by Bill Chambers Sony presents Casino Royale on DVD in competing 2-Disc widescreen and fullscreen editions; we received the former for review. Perhaps a smidge overmatted at 2.44:1, the 16x9-enhanced video transfer is nevertheless a technical marvel, boasting lush colour, deep contrast, and fine detail. I've heard that whites look blown-out on the Blu-ray alternative, which might in fact be a small price to pay for the higher definition (I freely admit that Eva Green's hair at times looks solid and untextured), but let it be said that no such clipping plagues the SD release. The accompanying DD 5.1 audio is a predictable blitzkrieg of discrete effects; it's a soundtrack sure to impress but also one with a slightly-undercooked centre channel and slightly overcooked surround channels. Rounding out the first platter are startup trailers for Spider-Man 3, The Pursuit of Happyness, and The Holiday, all in anamorphic widescreen and 5.1 Dolby Digital.
Disc 2 houses three moderately interesting mini-docs as well as the dorky video for Chris Cornell's Bond anthem "You Know My Name," which sounds a little more guitar-driven here than it does in the film. Rob Done's/Special Treats' complementary featurettes "Becoming Bond" (26 mins.) and "James Bond: For Real" (23 mins.) emphasize Casino Royale's back-to-basics approach, with the former focusing on Daniel Craig's casting and the latter on the pyrotechnics, particularly the fancy footwork of "freerunner" Sebastien Foucan. If the dry, British sensibility of these pieces makes them seem a little more probing than they actually are, at least the participants are forthcoming (Barbara Broccoli touches on the lawsuit with eventual Casino Royale distributor Sony Pictures that had threatened the Bond franchise, though she remains mum on Quentin Tarantino's inciting interest in the project) and the anecdotes range from enlightening (Craig received vicious hate mail from Bond fanatics) to amusing (producer Michael Wilson loved screwing the screenwriters at the poker table). We also learn that a stunt made the Guinness Book of World Records--can you guess which one?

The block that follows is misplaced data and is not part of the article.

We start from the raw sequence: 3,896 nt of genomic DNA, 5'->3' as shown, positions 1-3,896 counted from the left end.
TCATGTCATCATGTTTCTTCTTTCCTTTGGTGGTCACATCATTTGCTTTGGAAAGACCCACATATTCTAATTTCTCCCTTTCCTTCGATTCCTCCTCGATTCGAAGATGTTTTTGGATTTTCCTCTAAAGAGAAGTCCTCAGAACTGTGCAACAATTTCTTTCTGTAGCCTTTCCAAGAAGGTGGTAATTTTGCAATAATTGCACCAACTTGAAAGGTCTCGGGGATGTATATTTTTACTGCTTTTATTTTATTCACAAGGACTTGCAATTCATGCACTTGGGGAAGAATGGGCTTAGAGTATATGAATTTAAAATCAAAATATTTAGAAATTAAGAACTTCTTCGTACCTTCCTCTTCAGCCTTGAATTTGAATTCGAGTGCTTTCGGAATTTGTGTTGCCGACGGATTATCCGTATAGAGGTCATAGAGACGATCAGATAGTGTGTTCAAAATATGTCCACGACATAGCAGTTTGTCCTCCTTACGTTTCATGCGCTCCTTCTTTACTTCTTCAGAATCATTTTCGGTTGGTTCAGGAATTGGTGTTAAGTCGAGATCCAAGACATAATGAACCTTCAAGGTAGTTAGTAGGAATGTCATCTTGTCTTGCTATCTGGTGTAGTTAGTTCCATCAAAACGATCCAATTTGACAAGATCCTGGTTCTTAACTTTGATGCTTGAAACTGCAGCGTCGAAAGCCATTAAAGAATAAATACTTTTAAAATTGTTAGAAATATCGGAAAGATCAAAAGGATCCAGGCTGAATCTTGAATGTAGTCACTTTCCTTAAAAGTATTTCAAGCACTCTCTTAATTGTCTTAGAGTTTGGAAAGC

The disc's centrepiece is Maryam d'Abo and John Watkin 's 2002 "Bond Girls Are Forever"; updated to include junket interviews with Eva Green, this 3-part, 49-minute special is d'Abo's attempt to answer the existential question "What does it mean to be a Bond girl?" by visiting with other actresses who share the distinction of having portrayed the love interest (or the villainness) in a James Bond movie. Though she's as unsuccessful as the franchise itself has been in reconciling the burden that feminism places on these pictures, her homey conversations with Maud Adams (The Man with the Golden Gun and Octopussy), Lois Chiles (Moonraker), Carey Lowell (Licence to Kill), and still others (the less said about Halle Berry, the better) are unexpectedly melancholy, especially as it dawns on d'Abo that, as a refugee of the thoroughly chaste The Living Daylights, she was one of the least-objectified Bond girls. And let's face it, the whole thing holds a ghoulish fascination for its promise to show the effects of the aging process on once-spectacular beauties who in most cases have not had the spotlight shone on them in years. A provocative feature all-around. Trailers for Premonition, Spider-Man 3, Rocky Balboa, The Pursuit of Happyness, The Holiday, and the upcoming DVD-exclusive Spider-Man 2.1 finish out the package. Originally published: March 12, 2007.